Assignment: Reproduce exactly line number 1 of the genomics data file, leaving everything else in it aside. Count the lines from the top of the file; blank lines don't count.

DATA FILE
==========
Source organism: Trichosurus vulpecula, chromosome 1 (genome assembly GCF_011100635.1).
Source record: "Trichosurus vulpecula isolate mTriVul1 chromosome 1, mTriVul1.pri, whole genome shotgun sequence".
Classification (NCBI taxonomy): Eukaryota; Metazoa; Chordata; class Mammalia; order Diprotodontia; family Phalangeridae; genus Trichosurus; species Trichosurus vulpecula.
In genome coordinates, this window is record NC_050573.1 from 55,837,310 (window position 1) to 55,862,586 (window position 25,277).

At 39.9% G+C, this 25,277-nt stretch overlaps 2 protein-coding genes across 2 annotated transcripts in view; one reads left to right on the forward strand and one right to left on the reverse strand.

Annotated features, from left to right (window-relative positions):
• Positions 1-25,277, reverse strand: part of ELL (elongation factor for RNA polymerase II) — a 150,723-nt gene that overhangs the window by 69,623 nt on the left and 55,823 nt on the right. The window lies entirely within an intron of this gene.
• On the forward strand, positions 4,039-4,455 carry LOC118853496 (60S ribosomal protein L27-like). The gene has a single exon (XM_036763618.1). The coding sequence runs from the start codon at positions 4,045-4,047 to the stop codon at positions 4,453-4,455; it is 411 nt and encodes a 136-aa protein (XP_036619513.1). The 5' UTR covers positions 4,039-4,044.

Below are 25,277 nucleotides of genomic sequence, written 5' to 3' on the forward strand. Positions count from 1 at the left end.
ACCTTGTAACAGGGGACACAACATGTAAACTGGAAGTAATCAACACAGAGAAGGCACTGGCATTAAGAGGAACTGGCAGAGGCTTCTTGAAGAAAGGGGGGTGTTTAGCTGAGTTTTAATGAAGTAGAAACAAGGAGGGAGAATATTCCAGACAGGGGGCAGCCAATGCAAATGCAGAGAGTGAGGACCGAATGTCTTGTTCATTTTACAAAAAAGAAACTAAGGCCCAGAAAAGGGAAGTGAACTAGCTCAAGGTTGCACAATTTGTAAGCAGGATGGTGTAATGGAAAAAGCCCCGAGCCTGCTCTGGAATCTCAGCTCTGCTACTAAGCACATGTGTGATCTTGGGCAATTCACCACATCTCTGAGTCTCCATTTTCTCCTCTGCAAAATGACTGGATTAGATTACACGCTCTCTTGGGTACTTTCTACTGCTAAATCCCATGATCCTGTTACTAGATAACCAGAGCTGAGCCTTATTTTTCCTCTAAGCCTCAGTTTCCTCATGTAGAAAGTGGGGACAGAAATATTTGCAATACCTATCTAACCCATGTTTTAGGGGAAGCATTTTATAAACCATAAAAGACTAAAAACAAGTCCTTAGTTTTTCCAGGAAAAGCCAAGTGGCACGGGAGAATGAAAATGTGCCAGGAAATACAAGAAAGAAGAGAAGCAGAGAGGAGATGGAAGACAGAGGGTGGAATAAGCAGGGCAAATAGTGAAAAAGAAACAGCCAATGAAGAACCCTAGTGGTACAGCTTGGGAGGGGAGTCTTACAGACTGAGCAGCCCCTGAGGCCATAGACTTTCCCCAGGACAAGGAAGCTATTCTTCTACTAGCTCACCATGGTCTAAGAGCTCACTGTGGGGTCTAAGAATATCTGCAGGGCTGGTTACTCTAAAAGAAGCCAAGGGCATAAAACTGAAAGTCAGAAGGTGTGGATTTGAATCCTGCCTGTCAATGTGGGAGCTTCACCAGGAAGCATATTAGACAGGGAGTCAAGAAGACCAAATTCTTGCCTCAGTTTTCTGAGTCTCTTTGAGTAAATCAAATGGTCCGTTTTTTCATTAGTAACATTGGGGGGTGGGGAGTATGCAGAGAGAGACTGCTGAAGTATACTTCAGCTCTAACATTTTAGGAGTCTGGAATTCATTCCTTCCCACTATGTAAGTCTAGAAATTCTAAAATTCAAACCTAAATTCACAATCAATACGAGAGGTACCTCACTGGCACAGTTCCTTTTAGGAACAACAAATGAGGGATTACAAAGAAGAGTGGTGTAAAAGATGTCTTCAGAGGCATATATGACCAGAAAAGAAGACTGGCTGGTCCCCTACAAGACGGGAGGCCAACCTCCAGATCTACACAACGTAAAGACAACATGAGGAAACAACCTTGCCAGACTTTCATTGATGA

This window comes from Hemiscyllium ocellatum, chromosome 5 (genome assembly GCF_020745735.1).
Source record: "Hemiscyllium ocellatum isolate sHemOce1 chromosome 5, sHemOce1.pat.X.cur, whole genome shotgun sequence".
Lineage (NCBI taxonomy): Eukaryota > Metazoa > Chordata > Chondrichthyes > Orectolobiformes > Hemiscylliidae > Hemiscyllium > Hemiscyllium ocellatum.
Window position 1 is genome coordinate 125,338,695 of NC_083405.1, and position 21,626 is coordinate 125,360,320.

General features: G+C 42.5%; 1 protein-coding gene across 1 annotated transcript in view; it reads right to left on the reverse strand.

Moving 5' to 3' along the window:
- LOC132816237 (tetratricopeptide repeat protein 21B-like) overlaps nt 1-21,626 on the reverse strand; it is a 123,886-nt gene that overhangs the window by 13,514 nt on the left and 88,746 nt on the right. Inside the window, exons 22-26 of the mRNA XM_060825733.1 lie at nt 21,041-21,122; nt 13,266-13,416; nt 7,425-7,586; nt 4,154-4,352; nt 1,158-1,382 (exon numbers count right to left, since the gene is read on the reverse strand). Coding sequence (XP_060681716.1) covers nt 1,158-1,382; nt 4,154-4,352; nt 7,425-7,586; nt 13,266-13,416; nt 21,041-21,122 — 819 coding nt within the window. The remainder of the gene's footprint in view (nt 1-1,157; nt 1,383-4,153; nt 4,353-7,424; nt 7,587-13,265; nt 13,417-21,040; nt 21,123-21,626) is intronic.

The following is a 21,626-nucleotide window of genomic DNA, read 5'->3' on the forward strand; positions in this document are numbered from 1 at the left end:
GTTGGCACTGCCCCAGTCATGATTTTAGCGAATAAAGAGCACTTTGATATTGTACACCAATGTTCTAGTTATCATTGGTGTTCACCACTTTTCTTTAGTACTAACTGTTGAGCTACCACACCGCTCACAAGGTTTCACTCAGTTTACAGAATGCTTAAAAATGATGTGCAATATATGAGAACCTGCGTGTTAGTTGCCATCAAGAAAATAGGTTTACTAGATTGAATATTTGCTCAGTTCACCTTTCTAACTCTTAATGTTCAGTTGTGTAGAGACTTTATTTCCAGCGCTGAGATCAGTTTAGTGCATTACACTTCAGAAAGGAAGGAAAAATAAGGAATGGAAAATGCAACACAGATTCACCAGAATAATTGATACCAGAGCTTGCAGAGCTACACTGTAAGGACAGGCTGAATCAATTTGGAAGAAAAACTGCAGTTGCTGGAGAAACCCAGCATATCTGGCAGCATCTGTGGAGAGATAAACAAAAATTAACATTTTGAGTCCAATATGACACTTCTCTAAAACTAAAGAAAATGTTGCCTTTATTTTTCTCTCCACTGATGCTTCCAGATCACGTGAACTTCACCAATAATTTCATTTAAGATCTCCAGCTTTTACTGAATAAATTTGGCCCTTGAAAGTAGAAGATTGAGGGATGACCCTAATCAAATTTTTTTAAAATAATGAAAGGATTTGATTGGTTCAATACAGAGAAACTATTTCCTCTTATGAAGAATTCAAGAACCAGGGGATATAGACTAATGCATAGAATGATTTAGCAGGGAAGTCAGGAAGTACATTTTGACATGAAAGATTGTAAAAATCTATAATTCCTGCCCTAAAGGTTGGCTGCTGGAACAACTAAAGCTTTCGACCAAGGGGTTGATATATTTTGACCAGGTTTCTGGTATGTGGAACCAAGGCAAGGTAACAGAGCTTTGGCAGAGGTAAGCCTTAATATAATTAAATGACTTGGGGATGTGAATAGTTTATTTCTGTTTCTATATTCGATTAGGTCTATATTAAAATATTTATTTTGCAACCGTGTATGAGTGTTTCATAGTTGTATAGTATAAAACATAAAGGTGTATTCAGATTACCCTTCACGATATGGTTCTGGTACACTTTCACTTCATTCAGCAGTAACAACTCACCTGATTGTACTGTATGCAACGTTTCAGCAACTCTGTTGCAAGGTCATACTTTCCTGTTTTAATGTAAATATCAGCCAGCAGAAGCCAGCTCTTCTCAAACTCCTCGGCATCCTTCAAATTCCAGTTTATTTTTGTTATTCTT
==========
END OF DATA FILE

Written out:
Source organism: Trichosurus vulpecula, chromosome 1 (genome assembly GCF_011100635.1).